While visiting various sites throughout my career, I have encountered many different levels of Computerised Maintenance Management System integration.

  • Many times, the CMMS was not set-up correctly, or was in transition from one system to another.
  • A few times, a single company would use several different Computerised Maintenance Management Systems depending on the site, or a premium CMMS was in place, but was being used well below its capacity.
  • Frequently, the end users did not fully understand how to use the Computerised Maintenance Management System the company had chosen.

Which Computerised Maintenance Management System should I pick?

As discussed by my fellow consultant Hylton Robson, there are no CMMS on the market which will fulfill every requirement an organization has for a system, however, whilst the premium CMMS are very capable, there are also budget CMMS, which may lack some of the capabilities of the premium packages, but can provide an acceptable alternative to their more expensive counterparts.

Regardless of the Computerised Maintenance Management System chosen for your site, there needs to be a few rules in place, to ensure the end users have a chance to operate the CMMS properly and that the CMMS is used as close to its capability as possible.

1. Define your naming convention.

I have spent much time on numerous sites trying to find specific stock components due to a breakdown or some process improvement project I was working on.

Starting simply, how many ways can an M20 x 100 bolt be put in the system?

Due to the nature of mining, many people pass through the sites before I arrive, and likely many more after I depart. I was taught at a very early stage in my career, the “proper” naming convention is (what is it?) Bolt, (what size is it?) M20, (how long is it?) x 100mm.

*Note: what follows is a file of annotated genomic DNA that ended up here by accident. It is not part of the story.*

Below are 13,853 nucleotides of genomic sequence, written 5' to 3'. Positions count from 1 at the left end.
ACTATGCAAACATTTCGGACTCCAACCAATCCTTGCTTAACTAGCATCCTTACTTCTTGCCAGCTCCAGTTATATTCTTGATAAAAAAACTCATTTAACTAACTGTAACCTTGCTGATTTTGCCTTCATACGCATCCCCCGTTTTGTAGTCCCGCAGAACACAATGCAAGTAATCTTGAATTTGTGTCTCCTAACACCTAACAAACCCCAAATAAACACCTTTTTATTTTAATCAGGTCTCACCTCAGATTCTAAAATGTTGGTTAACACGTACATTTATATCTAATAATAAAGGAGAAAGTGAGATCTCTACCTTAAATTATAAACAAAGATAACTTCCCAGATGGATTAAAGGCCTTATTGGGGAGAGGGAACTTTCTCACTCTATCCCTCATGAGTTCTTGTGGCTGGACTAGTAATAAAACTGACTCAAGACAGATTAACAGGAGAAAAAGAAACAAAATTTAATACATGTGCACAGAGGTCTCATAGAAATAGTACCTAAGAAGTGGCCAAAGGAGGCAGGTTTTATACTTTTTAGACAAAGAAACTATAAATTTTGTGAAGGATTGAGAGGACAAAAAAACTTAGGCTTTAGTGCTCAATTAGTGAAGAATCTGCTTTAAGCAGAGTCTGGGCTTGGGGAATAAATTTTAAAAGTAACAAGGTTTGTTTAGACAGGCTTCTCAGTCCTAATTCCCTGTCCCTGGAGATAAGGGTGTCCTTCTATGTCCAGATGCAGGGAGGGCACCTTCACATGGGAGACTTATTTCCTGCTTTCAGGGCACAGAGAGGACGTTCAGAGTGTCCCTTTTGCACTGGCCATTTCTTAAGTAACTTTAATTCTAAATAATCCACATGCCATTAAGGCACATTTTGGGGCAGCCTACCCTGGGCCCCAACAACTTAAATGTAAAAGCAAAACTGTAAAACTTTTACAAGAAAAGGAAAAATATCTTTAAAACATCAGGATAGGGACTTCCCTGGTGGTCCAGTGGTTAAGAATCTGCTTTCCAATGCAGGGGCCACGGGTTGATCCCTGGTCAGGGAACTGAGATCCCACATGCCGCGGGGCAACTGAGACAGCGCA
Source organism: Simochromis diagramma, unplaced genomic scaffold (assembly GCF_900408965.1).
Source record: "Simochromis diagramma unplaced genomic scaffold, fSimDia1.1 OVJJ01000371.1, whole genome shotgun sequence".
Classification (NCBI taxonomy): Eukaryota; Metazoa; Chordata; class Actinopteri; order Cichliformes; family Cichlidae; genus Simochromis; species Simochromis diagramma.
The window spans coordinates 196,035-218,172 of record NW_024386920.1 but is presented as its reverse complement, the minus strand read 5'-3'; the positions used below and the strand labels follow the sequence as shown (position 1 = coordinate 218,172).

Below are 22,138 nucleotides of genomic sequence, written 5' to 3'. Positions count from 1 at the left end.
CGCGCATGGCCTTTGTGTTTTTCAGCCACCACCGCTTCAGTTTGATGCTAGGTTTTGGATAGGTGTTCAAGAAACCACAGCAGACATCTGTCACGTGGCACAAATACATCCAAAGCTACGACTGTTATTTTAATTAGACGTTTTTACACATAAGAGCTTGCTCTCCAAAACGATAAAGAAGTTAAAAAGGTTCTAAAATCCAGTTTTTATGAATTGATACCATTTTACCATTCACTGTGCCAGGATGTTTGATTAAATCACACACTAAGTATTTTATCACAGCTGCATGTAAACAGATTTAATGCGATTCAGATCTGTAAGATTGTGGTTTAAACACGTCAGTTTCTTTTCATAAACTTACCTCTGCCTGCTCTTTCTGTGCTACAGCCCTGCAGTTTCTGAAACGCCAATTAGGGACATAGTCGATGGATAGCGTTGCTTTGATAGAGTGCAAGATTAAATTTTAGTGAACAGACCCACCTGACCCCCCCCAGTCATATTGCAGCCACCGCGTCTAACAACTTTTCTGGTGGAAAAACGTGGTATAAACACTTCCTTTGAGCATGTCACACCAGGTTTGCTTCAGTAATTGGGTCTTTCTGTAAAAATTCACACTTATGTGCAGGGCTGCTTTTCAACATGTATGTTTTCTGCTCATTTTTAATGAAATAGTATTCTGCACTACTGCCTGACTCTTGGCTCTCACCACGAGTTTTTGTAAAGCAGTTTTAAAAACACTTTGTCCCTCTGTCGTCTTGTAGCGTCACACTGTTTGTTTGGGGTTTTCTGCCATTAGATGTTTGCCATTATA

This would seem (to me) an obvious way to name components, but during my travels I have seen many variations on this, such as M20 Bolt x 100, M20x100mm Bolt, 20mm x 100mm Bolt, et al.

Looking at all of these examples, it leaves some room for interpretation – does the bolt come with washers and nuts fitted or are these stocked separately?

Often, finding a bolt in a CMMS is quite a difficult task. But a bolt is a relatively simple component.

2. Make sure your descriptions are descriptive.

I have experienced a site where every impeller in stock had the description: “impeller”; right through all Warman sizes to Grundfos multistage. All were listed as an “impeller”.

The site in question was transitioning from one premium system to another. Luckily, the stock codes remained the same, so it was “simply” a case of either running to the warehouse to find the impeller in the racks and get the stock number, or look in the old system, find the equipment number, get the impeller stock code and order the item via stock code in the new system.

In this case, the impeller was an example that came to mind, but all of their stock items were similarly described.

Numerous times as a mechanical supervisor on this site, I was forced to get to the warehouse as fast as I could because of a production-stopping breakdown or an extra component required for withdrawal, due to unexpected wear.

Being unable to search for the item in the CMMS gave headaches to myself, the tradesman if I asked him to go to the warehouse for the part, the storeman who also had no chance to identify an “impeller” whilst all the time the lost production clock was running.

3. Set an equipment hierarchy.

Out of the sites I have recently visited, two of them used a Computerised Maintenance Management System where their equipment had no hierarchy.